Although she emerged in the 1990s, Berlin-based English artist Tacita Dean has in her work a quiet depth not usually associated with the Pop and hype of the 'cool Britannia' scene. Her film installations explore how chance and coincidence influence daily life, constructing narratives that connect past and present, fact and fiction, private histories and larger events.
In "Disappearance at Sea" (1996) a three-part installation and artist's book, Dean documents the tragic account of Donald Crowhurst and his attempt to fake a solo voyage around the globe, his eventual loss of sanity and his death at sea. The work tells the story through various fragments and landscapes, including a magnificent sea vista from a lighthouse beacon that produces a mysterious 'missing narrative' (as the artist calls it) reminiscent of 19th century atmospheric sea- and landscape painters.
"FLOH" (2002) is a collection of photographs discovered by the artist in flea markets across Europe and America - holiday snaps or banal occurrences and events retrieved by the artist. Other works include a jukebox filled with ambient sound recordings from around the world, an endlessly turning Berlin seen from the revolving restaurant of the Fersehturm television tower and a frustrated attempt to follow directions (as misleading as they are meticulous) to find Robert Smithson's Spiral Jetty in Utah's Great Salt Lake.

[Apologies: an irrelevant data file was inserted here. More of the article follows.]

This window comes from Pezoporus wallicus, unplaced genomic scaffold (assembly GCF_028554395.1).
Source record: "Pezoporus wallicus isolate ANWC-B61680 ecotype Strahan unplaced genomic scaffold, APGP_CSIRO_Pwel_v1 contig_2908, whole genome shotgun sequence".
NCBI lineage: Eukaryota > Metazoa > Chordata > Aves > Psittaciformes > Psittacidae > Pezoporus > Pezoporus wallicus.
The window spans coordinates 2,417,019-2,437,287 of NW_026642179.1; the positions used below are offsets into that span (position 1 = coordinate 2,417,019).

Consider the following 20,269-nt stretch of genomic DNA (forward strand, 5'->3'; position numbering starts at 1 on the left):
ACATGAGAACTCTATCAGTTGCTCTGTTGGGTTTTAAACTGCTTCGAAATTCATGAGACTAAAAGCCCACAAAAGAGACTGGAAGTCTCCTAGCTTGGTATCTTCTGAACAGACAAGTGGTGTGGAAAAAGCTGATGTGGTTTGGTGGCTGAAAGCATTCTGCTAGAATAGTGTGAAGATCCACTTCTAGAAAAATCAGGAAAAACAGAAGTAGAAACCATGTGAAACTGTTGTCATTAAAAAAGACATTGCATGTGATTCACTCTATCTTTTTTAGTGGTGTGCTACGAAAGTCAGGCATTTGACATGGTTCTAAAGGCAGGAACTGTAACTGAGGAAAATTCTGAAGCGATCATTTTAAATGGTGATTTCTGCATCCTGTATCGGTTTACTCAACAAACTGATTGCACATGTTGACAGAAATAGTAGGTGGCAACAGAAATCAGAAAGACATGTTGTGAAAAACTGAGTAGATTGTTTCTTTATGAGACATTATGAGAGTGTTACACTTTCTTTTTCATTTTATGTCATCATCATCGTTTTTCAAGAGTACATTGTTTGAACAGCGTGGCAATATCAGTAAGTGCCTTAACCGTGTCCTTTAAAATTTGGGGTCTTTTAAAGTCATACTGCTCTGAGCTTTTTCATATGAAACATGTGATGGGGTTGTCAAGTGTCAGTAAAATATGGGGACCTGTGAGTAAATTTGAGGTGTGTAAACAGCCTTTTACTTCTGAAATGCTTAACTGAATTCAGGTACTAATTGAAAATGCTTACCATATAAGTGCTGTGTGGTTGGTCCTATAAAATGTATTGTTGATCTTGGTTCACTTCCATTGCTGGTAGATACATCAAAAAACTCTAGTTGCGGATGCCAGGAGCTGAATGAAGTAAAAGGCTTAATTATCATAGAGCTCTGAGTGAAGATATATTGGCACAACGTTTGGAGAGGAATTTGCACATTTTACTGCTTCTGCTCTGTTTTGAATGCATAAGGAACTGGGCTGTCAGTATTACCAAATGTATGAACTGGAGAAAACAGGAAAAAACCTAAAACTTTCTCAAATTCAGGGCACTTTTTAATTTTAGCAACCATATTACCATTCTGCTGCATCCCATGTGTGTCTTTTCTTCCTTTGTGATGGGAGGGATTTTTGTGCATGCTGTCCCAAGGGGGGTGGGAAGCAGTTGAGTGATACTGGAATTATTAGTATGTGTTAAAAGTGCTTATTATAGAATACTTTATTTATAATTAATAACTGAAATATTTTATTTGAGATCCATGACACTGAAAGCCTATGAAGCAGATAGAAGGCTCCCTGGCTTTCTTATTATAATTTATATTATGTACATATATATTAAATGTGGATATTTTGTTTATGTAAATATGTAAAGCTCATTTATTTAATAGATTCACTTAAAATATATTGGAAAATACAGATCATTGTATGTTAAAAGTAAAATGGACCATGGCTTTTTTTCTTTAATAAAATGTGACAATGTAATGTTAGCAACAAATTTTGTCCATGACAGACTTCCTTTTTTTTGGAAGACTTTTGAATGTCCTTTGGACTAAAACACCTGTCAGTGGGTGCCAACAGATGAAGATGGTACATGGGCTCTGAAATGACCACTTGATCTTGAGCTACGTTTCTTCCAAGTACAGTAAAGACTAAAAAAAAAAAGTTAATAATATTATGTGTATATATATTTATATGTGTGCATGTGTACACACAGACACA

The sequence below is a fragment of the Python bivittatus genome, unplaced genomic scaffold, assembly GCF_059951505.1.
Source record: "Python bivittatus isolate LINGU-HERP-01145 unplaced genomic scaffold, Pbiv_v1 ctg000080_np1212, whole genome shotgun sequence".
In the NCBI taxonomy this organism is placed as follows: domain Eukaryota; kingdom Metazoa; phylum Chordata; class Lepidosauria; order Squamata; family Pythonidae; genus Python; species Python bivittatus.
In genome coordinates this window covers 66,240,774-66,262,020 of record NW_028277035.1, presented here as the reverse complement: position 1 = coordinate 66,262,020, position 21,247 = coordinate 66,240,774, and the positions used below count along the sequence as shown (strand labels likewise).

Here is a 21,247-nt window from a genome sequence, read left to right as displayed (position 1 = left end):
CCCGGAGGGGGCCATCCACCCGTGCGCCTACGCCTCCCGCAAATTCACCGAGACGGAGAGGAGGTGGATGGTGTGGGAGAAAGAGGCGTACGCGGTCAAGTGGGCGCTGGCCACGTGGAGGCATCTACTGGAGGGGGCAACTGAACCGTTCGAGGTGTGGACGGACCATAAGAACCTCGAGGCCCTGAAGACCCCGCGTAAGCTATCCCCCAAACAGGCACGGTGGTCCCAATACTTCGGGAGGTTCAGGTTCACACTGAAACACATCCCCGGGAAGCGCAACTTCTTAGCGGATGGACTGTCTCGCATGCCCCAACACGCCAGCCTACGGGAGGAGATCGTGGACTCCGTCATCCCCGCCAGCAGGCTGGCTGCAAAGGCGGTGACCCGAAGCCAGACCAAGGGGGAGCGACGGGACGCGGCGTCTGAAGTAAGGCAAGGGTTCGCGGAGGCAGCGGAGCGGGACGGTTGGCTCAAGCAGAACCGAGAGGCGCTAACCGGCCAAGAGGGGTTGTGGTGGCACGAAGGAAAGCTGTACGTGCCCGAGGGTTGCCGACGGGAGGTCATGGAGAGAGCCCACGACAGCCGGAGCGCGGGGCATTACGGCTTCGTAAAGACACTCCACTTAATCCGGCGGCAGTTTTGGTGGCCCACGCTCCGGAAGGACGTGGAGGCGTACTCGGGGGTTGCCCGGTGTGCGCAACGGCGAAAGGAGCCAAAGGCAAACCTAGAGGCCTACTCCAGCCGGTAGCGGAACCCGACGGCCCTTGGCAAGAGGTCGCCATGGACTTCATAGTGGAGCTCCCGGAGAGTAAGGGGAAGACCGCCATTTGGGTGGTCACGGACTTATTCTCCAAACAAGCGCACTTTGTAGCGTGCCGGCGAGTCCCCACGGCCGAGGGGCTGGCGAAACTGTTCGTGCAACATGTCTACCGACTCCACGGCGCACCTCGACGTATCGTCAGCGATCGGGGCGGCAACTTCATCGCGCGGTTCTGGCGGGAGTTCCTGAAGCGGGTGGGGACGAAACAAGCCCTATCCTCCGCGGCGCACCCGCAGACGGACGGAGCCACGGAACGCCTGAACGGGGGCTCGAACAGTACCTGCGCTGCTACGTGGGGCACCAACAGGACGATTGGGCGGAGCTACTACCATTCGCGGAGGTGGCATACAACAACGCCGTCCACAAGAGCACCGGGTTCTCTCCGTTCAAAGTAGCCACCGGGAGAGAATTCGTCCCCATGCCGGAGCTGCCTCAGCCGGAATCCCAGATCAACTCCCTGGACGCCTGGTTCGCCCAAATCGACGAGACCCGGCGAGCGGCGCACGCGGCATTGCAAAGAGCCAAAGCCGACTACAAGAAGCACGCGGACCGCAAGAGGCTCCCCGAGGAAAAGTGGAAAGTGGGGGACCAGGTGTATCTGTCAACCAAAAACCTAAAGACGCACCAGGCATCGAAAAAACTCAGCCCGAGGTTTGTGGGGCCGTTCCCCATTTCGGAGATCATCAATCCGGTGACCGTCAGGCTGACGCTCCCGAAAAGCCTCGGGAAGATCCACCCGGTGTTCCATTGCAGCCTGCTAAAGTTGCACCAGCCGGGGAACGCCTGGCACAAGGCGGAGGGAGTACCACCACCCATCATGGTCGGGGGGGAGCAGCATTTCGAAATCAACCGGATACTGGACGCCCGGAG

Her work has been presented at museums and galleries throughout the world (including the DePont Foundation, Tilburg, the Netherlands; Museum fur Gegenwartskunst, Basel; Tate Britain, London; Fundacao la Caixa, Barcelona; the Hirsshorn Museum, Washington D.C.; Musee d'Art Modern de la Ville de Paris; and Museu Serralves, Portugal) and her films have also been screened at the Sundance Film Festival.